Caption

Veteran and recovering addict: ‘The past will always catch up with you’

Editor’s note: This is one of several stories of local veterans who have struggled with drug or alcohol addiction and gotten help through the Dayton VA. You can read more about all the ways the VA is working prevent and treat addiction in the Miami Valley here: What is the Dayton VA doing to combat the opioid crisis?

DAYTON — Army veteran David Surbaugh had been going to the Dayton VA for years for medical care and for help with alcohol and drug addiction when his psychologist recognized in 2014 that he was suffering from symptoms of PTSD.

His doctors immediately got him enrolled in outpatient treatment for that condition, in addition to the other services he was already receiving.

“The people do care a lot,” he said. “The drugs and the alcohol aren’t the problem, that’s our solution. The VA really helps you out in identifying problems that you have.”

David Surbaugh at his home in Dayton. The Army veteran and recovering addict credits the Dayton VA with saving his life. KATIE WEDELL/STAFF (Katie Wedell)

Recommended for you

Recommended for you

Recommended for you

Most read

  1. 1 School Closings and Delays for Dayton, Springfield, Hamilton
  2. 2 Icy conditions knock out power to thousands in the region
  3. 3 Stand your Ground gun bill passes Ohio House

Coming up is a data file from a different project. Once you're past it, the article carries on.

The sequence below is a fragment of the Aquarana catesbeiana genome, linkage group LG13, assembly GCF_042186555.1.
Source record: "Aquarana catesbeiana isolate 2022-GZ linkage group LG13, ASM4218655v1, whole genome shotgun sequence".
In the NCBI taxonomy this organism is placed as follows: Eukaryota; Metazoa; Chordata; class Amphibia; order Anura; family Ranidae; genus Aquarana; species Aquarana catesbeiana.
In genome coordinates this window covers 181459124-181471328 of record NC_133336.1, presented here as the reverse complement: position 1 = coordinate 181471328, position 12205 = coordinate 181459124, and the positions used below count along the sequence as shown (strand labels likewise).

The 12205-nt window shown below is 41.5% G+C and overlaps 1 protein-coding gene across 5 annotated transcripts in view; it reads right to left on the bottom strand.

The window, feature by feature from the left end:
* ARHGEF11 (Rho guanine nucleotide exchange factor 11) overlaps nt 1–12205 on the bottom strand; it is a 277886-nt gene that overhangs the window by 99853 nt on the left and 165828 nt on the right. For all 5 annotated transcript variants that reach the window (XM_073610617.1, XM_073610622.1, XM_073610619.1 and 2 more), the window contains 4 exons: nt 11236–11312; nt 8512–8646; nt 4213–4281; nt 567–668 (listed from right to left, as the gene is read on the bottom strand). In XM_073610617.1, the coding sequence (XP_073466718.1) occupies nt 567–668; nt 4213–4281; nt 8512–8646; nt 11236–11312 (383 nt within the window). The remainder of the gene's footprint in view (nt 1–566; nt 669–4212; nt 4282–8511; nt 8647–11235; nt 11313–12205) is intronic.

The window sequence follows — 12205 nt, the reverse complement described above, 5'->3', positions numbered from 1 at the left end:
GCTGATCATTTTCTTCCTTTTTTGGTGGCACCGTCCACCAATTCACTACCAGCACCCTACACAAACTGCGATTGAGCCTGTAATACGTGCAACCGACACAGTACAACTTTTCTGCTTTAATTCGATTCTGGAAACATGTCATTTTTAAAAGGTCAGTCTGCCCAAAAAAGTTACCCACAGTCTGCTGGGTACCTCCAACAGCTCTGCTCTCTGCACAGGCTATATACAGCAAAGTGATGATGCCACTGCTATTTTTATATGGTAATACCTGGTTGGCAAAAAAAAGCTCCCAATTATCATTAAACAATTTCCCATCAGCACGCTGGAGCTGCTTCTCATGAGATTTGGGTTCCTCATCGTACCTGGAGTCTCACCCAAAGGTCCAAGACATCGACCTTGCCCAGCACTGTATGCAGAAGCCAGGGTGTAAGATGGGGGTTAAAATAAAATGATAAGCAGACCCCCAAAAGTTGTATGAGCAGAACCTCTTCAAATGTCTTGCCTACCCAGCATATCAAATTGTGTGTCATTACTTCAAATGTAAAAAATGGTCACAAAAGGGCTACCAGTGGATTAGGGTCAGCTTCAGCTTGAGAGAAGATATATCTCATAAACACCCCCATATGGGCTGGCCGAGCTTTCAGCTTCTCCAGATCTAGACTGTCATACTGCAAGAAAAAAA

Surbaugh, 58, served from 1978 through 1982 and said he never drank before entering the Army.

That changed when he was sexually assaulted, he said, and he began drinking in order to sleep.

“I felt hopeless and helpless,” he said. “And I vowed I would never feel that way again. I didn’t care if I went to jail.”

He struggled for years trying to kick his dependence on alcohol and drugs and achieved 12 years of sobriety after going through a VA 12-step program in 2002. But in 2014 he started using again. He knew the problem was different this time because he wasn’t trying to get high, he said, he was trying to die.

“The past will always catch up with you,” Surbaugh said. His doctor at the VA knew something was wrong and questioned him, he said. That’s when he first revealed what had happened to him in 1979.

“They take good care of me,” he said of the VA.

Surbaugh said he’s doing well in recovery for four years since that relapse and attends meetings and events at Traditions Clubhouse in Middletown.

 

More from Daytondailynews